Maybe I should have titled this post "Learning to think declaratively".
I would be very interested to receive reactions of XSLT newbies to
something I am exploring as a way to help newcomers to XSLT to be able to
help themselves in solving XSLT programming tasks. I know many newcomers to
mailing lists much prefer simply to lurk, so replies on or off list are
I don't recall seeing this approach anywhere explicitly used. If I am
re-inventing the wheel someone will no doubt let me know.
OK, what I have in mind ... for written teaching material on XSLT ... is as
To approach an XSLT task you simply declare (in writing) what it is that
you want to do.
1. Say what output you want
2. Say what source data you want to output in what way
3. Piece together the XSLT and XPath to achieve what you want as output
This takes advantage of XSLT being a declarative language. It seems so
obvious, yet I don't recall seeing anyone suggest this as a learning
approach. [I hope it isn't in Michael Kay's book in 3 foot high type, then
I would have to retreat with many deep blushes! :) ]
Easier to illustrate than describe. A VERY simple example so anyone should
be able to follow, even if they joined the list 5 minutes ago.
Say you have a very simple XML document like this.
<Title>The key to learning XSLT</Title>
<Message>XSLT can be fun!</Message>
And you want to create, using XSLT, an HTML document like this.
<meta http-equiv="Content-Type" content="text/html; charset=UTF-8">
<title>The key to learning XSLT</title>
<h3>From: Andrew Watt</h3>
<p>XSLT can be fun!</p>
What I am suggesting is that you might initially in attempting to solve
this "problem" explicitly declare what you want to do. Of course in a very
simple example like this you can do it in your head, but this is to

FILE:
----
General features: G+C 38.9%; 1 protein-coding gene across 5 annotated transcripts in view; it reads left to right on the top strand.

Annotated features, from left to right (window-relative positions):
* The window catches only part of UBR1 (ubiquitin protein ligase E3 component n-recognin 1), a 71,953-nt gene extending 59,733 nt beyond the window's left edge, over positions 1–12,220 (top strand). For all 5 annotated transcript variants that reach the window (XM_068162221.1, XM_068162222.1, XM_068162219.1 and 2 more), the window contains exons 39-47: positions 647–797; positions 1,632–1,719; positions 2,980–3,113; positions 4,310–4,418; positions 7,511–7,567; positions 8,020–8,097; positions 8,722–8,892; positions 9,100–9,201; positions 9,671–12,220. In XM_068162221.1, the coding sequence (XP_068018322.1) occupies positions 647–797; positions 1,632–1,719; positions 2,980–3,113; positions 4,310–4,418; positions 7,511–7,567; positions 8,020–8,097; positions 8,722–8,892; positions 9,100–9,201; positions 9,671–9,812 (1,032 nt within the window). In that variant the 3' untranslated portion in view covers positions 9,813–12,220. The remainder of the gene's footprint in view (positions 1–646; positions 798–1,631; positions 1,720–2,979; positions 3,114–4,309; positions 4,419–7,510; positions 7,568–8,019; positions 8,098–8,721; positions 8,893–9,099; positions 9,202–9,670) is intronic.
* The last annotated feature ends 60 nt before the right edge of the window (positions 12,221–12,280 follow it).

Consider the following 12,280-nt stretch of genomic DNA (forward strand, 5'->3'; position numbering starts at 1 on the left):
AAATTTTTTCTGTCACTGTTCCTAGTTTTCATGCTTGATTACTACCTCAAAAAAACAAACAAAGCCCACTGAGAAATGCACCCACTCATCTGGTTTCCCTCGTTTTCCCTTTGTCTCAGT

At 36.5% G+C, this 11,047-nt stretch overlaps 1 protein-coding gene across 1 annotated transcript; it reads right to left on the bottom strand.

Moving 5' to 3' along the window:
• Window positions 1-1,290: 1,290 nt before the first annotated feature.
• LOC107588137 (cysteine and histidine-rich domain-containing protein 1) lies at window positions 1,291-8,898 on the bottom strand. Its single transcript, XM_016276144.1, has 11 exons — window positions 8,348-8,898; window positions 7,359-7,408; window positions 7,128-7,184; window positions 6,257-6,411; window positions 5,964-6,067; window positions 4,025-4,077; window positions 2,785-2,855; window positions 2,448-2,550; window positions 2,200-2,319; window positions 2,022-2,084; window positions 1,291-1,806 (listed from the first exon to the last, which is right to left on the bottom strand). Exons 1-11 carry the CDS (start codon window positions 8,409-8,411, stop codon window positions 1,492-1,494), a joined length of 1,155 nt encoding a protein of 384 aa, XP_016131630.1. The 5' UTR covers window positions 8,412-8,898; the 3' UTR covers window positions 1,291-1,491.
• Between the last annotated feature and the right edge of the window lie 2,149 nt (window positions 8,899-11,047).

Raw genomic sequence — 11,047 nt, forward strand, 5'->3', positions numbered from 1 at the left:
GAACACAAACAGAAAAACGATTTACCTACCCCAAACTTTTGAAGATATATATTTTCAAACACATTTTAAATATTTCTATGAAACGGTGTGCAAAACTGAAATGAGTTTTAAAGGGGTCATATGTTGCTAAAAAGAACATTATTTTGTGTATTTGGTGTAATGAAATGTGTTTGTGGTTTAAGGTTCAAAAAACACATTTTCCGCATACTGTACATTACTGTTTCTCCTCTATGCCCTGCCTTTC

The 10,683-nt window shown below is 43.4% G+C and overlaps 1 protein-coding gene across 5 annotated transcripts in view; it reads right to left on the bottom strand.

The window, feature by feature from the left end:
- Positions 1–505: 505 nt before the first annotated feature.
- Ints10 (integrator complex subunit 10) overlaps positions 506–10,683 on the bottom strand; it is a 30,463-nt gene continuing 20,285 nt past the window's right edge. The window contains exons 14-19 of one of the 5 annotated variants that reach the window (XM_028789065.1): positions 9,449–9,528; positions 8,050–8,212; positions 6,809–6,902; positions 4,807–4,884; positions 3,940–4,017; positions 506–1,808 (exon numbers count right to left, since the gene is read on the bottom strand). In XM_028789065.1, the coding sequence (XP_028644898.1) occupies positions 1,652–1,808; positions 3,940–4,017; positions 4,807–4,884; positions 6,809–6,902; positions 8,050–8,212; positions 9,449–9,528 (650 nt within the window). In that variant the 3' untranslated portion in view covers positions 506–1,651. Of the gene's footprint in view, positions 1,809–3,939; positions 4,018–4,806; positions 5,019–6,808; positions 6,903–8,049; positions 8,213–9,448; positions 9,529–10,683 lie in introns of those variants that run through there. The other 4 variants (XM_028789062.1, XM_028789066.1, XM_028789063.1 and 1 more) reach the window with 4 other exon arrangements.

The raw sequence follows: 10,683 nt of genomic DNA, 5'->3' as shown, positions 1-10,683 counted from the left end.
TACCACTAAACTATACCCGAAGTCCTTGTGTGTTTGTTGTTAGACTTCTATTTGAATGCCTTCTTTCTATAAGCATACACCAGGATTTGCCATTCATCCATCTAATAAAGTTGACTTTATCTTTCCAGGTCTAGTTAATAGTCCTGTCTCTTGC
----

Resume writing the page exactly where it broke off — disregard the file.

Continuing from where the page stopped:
illustrate the idea.
1. Output an HTML document
2. In the title of the page put the value of the <Title> element
3. First in the page say who the message is from
4. Then put the message
Maybe as a separate step, may on first run through you add more detail or
code hints, maybe like this. The version could progressively add
indications of the XSLT or XPath to be used.
1. Output an HTML document - put <html> inside template that matches root node
2. In the title of the page put the value of the <Title> element -
3. First in the page say who the message is from. Value of <Title> which is
child of <Greeting> - <h3> <xsl:value-of> /Greeting/Title
4. Then put the message - <xsl:value-of> /Greeting/Message
Then, when you are comfortable that you have the "problem" (not big in this
case) worked out, you write some XSLT code.
<xsl:output method="html" indent="yes" encoding="UTF-8" />
<title><xsl:value-of select="Greeting/Title" /></title>
<h3>From: <xsl:value-of select="Greeting/From" /></h3>
<p><xsl:value-of select="Greeting/Message" /></p>
I think I prefer that the initial "declarations" are in plain English (or
any other human language), rather than pseudo-code. The latter is just
something more to learn for the newcomer.
As people follow this approach I imagine that they would, quite quickly,
start to use English that progressively expresses an XLST thought pattern.
For example, a declaration "For each XXX element do [whatever]" might
translate into an <xsl:for-each>.
Familiar parts of a problem quite possibly don't need to be written down.
But for parts of a problem causing difficulty it could be helpful to return
to a paradigm of, What do I want to output? Where will I get that data? How
can I code it?
So, the approach I am suggesting is as follows:
1. In plain English (etc) state what you want to output, including what
source data you want to use to produce the output
2. Associate what you want to output with XSLT and XPath code
3. Refine as necessary
4. Write the code
I am not suggesting that every step is followed for every part of a
problem. That could become very tedious. It just seems to me that this
approach might be useful for newcomers to XSLT to help them start thinking
in a declarative way. They declare what they want to do, what source data
they want to do it with then translate that into XSLT code.
1. What do I want to output?
2. Where will get that data?
3. How can I code it?
So is this suggested approach stupid/childlike/verbose or helpful? Or is
everybody already teaching XSLT this way and I missed it?
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